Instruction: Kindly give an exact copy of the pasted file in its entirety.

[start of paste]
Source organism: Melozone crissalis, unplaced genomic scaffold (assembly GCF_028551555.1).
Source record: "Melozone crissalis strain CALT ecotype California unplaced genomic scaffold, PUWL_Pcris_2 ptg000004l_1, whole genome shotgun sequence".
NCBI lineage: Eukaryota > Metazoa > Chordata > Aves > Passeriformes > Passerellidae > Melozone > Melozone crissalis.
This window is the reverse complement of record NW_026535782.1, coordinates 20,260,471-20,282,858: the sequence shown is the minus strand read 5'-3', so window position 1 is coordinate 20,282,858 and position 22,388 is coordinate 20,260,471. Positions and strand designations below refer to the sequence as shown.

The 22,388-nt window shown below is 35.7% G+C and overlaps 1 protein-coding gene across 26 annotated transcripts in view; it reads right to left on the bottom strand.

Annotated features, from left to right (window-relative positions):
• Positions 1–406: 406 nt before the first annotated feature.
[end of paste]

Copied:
Source organism: Melozone crissalis, unplaced genomic scaffold (assembly GCF_028551555.1).
Source record: "Melozone crissalis strain CALT ecotype California unplaced genomic scaffold, PUWL_Pcris_2 ptg000004l_1, whole genome shotgun sequence".
NCBI lineage: Eukaryota > Metazoa > Chordata > Aves > Passeriformes > Passerellidae > Melozone > Melozone crissalis.
This window is the reverse complement of record NW_026535782.1, coordinates 20,260,471-20,282,858: the sequence shown is the minus strand read 5'-3', so window position 1 is coordinate 20,282,858 and position 22,388 is coordinate 20,260,471. Positions and strand designations below refer to the sequence as shown.

The 22,388-nt window shown below is 35.7% G+C and overlaps 1 protein-coding gene across 26 annotated transcripts in view; it reads right to left on the bottom strand.

Annotated features, from left to right (window-relative positions):
• Positions 1–406: 406 nt before the first annotated feature.